The reason I remember that day so clearly is because it has been repeated every time I’ve had to perform, give a speech, do a reading or appear in public. When I was still doing improv murder mysteries, I would swear for an hour before the show started that I was never going to do another one. Even as I prepared for my one hundredth such performance (and two hundredth) I made the same assertion.

What I discovered was that once I was out there I had no problems. I always knew my lines, could improvise when others didn’t know theirs, could connect with an audience, and could in fact perform. Most people have no idea how I feel before the start because they never see it when I’m actually doing it.

When the show or the appearance is over, I’m generally pumped, as excited after it’s done as I was anxious before it began. Still, I’ve never felt the post show high was worth the pre-show jitters. At least I didn’t vomit before every show like a friend of mine. He didn’t last long in the performance game.

Why on earth would anyone put themselves through that? Well, we do it for the moment of magic. While the post-show excitement didn’t outweigh the pre-show pain, the moment of magic, when you hit just the right note, catch the perfect emotion, connect with one person or a whole audience. It is in some ways better than writing because there is no mediation. It is your body, your face, your voice, your emotions — right there, right now — and there is no possibility of re-writing or second guessing. It happens and then it is over. Until the next time, when you know it will be different. It might be worse or, magically, it might be better.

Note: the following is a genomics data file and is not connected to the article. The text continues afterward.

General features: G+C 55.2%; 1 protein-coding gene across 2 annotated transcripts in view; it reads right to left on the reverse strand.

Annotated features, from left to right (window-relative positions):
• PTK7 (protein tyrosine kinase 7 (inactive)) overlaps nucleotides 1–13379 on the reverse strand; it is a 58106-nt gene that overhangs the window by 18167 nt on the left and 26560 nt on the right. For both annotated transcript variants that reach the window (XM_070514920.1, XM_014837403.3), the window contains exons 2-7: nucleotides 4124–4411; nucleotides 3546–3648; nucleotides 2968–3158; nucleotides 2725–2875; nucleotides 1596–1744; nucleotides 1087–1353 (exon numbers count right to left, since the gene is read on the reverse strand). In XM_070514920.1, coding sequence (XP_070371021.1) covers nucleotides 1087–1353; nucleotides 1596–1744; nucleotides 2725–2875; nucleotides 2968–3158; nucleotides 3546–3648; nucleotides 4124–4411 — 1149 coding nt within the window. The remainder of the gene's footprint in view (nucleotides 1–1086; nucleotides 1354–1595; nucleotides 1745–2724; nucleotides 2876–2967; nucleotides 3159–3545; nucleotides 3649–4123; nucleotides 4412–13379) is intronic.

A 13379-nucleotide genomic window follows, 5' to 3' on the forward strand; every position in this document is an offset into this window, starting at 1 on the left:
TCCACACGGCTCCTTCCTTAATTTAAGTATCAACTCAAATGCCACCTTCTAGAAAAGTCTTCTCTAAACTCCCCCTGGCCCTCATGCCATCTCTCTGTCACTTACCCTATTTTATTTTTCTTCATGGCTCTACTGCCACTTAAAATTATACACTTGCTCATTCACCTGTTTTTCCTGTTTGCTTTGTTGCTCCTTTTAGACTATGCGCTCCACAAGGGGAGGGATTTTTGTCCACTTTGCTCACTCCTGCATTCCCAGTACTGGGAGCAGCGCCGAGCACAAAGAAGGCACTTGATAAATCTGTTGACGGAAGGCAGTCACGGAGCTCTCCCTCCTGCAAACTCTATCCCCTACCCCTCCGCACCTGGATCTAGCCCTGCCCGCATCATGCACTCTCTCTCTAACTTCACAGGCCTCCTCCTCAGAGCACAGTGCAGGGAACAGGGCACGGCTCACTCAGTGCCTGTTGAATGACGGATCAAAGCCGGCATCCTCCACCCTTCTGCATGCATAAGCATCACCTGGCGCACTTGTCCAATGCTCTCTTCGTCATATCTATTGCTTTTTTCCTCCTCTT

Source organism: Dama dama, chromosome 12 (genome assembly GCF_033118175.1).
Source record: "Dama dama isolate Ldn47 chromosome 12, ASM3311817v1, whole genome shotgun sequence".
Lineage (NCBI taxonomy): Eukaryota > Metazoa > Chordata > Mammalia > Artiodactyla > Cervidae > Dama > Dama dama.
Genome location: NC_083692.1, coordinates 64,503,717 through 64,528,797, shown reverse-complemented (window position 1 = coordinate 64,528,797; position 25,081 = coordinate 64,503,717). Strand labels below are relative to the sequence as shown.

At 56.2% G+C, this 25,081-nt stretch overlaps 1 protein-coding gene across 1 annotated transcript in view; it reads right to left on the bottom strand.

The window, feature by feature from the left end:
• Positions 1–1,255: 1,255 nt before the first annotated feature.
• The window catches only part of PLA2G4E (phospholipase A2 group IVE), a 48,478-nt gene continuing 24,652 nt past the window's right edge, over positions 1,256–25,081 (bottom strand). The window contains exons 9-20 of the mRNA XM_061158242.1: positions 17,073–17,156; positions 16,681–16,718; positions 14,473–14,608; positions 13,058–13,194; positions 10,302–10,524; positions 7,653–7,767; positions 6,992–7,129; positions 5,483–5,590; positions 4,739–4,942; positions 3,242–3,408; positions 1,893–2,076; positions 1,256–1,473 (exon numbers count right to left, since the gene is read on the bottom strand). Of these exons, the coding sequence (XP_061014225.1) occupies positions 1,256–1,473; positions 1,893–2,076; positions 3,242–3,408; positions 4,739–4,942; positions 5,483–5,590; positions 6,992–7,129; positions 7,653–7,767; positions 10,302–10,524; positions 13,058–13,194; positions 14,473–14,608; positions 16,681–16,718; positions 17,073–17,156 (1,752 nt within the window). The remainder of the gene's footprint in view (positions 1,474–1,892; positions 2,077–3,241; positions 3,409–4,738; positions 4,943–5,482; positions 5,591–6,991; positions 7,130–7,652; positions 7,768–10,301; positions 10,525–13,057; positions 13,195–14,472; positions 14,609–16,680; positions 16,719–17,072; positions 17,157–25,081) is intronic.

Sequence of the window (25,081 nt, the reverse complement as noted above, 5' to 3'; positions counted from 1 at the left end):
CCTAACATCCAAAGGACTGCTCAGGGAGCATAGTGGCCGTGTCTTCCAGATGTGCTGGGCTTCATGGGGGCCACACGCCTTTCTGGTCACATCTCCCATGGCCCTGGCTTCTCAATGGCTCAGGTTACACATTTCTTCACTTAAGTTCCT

That is why people who are scared do what they do: because they want to be bigger than their fear, bigger than they imagine themselves to be. So the next time you feel overwhelmed by the feeling that you are not good enough, maybe you can think of that scared 13-year old up on a stage he never aspired to be on. He made it through and maybe you can too.

And that’s ten minutes.



This week I’ve been sampling a number of TV series on Netflix and Acorn TV. For the most part I haven’t managed to get through a single episode. The reason is simple: stupidity. Apparently, when you can’t think of a clever plot device, you can always fall back on stupid. In some cases, it is a case of portraying a group of people as buffoons — a village of idiots, for example, with our hero as merely the brightest of a bad lot. This is bad enough — a form of offensiveness that is akin to racism. The stupid as stereotypes. Most people aren’t stupid but they can be easily portrayed as such (or made to act that way).

But what really irks me is stupidity portrayed as any number of supposedly sterling qualities. It may be determination — the need to forge ahead based on firmly held principles, despite there being obvious evidence they are wrong. It may be portrayed as bravery or as rebellion against authority. All reasonable characteristics in fiction but, usually it would all fall apart if someone simply asked a few questions. Does that make sense? Is there an alternative explanation? Have you thought about how things will look tomorrow? Don’t you think that is unnecessarily risky?

These types of questions — requiring rational analysis and careful consideration of future consequences are never asked. The heroes and villains blunder forward and I switch to another channel.

I so wish I could do that in real life.

There is a current in popular “intellectualism” (and, yes, the quotes are ironic) that suggests reason isn’t all it’s cracked up to be, that we would make better decisions if we relied on our instincts  and came to conclusions in the ‘blink’ of an eye. This is often called common sense (nothing so uncommon as). Not surprisingly these “ideas” are often put forward by people with remarkably right wing opinions on most things.